Mt. Taihaku is not a famous mountain, but everybody in my hometown knows about it. It’s a small mountain located at the southern edge of town watching over everybody that comes in and out of the city.
When I was in primary school, the school trips often took us to Fukushima prefecture, the region south to our prefecture. We always travelled by rented buses, and our tour guide would always give us an introduction to the trip as the bus left the school, moved through the small roads, then entered the highway. When the tour guide finished the introduction, he or she would always say the same sentence.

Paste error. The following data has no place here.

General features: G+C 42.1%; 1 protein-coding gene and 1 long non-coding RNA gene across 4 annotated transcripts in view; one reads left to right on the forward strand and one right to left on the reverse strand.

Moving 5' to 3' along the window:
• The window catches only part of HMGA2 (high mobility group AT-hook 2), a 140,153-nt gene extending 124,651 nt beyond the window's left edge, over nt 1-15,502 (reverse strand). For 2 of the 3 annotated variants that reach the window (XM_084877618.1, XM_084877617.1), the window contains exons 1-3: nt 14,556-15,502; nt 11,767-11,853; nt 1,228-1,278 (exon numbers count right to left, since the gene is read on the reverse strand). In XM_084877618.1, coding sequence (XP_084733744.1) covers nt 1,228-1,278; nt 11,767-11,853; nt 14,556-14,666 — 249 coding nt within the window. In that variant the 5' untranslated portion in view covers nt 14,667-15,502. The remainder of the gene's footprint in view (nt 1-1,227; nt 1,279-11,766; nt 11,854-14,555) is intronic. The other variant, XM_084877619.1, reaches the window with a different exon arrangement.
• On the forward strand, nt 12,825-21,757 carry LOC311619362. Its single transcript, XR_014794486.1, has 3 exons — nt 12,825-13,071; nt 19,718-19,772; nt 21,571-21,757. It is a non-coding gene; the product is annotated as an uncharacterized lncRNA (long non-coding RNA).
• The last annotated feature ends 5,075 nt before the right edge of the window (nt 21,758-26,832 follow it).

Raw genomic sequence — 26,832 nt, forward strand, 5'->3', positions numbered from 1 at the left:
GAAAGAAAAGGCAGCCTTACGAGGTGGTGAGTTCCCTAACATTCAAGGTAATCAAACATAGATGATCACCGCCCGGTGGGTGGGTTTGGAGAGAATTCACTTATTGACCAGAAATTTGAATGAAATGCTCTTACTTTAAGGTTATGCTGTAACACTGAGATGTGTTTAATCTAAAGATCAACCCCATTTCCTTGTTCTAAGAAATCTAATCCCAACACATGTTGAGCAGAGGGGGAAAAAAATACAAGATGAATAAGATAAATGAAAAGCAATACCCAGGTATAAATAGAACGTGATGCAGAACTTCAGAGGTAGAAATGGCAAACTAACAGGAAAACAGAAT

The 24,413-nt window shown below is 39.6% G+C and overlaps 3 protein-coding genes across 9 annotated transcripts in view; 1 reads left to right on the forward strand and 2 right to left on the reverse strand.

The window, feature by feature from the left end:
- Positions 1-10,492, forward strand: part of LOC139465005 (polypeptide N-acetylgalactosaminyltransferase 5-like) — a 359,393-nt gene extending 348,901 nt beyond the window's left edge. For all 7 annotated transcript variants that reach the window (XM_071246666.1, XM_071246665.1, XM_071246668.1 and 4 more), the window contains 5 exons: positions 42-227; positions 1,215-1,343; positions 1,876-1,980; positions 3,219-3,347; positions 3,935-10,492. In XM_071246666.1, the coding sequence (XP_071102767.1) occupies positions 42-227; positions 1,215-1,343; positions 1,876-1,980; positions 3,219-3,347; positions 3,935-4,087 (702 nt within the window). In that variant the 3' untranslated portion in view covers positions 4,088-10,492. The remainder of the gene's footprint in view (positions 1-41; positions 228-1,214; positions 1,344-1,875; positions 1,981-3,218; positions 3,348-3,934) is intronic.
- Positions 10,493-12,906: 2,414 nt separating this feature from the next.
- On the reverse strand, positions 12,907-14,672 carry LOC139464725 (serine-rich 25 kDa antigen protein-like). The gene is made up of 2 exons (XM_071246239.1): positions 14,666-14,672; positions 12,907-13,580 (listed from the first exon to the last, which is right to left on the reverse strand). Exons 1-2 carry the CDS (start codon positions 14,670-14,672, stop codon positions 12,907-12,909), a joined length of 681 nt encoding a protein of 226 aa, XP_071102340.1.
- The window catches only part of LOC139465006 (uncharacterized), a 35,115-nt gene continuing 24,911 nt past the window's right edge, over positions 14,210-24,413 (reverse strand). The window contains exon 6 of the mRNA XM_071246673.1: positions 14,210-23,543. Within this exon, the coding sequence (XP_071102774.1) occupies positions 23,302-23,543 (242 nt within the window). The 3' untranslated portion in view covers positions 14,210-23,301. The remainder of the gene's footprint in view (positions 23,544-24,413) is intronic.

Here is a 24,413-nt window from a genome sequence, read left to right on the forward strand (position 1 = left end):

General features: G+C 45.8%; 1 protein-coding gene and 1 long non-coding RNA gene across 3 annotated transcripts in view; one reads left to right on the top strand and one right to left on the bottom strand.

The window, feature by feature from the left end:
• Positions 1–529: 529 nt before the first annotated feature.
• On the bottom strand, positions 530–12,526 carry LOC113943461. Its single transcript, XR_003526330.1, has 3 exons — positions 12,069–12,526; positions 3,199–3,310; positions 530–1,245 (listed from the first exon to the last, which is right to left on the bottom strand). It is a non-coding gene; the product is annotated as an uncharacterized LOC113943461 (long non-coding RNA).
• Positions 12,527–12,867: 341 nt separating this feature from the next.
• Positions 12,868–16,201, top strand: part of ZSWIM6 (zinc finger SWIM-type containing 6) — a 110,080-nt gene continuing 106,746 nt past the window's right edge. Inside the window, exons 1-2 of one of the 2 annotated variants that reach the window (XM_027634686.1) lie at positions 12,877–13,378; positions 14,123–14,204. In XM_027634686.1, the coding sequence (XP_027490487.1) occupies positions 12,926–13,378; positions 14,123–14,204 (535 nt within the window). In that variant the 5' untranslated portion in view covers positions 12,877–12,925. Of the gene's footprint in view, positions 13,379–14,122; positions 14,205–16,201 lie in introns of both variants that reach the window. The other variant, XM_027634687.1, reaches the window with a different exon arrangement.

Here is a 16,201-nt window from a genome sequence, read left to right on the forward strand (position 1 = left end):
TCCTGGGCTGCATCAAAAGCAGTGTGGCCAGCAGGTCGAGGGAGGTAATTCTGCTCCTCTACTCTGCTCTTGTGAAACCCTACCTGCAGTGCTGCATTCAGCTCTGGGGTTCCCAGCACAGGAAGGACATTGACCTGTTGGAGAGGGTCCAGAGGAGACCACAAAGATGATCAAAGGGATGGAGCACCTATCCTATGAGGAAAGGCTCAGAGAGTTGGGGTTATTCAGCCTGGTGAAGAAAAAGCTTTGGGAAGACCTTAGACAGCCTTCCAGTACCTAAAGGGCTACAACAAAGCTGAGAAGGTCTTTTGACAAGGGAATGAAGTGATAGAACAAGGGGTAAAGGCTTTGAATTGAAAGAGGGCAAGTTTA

“So, now, everyone. Look on your right. You can see Mt. Taihaku over there. Let’s greet the mountain and ask him to wish us a good trip! Bye, Mt. Taihaku!”
Everybody was too excited and busy talking with their friends to pay attention to the tour guide. But I always turned back, looking at the small triangle-shaped mountain quickly become smaller as the bus sped up on the highway. Then I would ask Mt. Taihaku to wish us a good trip, and promise that we would come back with great stories.